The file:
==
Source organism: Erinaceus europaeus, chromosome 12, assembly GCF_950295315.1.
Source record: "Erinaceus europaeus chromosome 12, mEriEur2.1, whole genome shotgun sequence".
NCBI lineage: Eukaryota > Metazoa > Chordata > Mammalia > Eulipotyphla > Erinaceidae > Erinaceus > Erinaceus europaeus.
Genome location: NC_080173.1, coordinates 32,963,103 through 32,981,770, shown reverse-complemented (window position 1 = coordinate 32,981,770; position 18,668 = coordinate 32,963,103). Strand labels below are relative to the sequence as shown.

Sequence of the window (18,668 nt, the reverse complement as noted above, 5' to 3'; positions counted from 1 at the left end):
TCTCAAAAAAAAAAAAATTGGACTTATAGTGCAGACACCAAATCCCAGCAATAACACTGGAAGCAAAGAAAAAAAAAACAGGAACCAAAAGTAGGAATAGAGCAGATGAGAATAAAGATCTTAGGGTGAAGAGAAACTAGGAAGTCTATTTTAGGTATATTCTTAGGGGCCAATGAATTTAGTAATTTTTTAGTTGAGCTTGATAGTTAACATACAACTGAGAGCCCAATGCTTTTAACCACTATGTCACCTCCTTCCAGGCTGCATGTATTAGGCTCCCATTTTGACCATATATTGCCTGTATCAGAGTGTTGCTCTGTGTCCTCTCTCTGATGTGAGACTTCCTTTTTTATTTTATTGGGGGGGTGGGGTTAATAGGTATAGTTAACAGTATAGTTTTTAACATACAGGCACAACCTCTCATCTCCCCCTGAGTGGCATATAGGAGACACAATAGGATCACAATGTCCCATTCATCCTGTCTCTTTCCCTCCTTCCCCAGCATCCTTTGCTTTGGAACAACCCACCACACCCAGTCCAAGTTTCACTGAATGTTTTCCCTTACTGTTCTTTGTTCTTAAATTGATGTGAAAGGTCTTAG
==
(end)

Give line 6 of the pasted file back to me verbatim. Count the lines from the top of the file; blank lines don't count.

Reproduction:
TCTCAAAAAAAAAAAAATTGGACTTATAGTGCAGACACCAAATCCCAGCAATAACACTGGAAGCAAAGAAAAAAAAAACAGGAACCAAAAGTAGGAATAGAGCAGATGAGAATAAAGATCTTAGGGTGAAGAGAAACTAGGAAGTCTATTTTAGGTATATTCTTAGGGGCCAATGAATTTAGTAATTTTTTAGTTGAGCTTGATAGTTAACATACAACTGAGAGCCCAATGCTTTTAACCACTATGTCACCTCCTTCCAGGCTGCATGTATTAGGCTCCCATTTTGACCATATATTGCCTGTATCAGAGTGTTGCTCTGTGTCCTCTCTCTGATGTGAGACTTCCTTTTTTATTTTATTGGGGGGGTGGGGTTAATAGGTATAGTTAACAGTATAGTTTTTAACATACAGGCACAACCTCTCATCTCCCCCTGAGTGGCATATAGGAGACACAATAGGATCACAATGTCCCATTCATCCTGTCTCTTTCCCTCCTTCCCCAGCATCCTTTGCTTTGGAACAACCCACCACACCCAGTCCAAGTTTCACTGAATGTTTTCCCTTACTGTTCTTTGTTCTTAAATTGATGTGAAAGGTCTTAG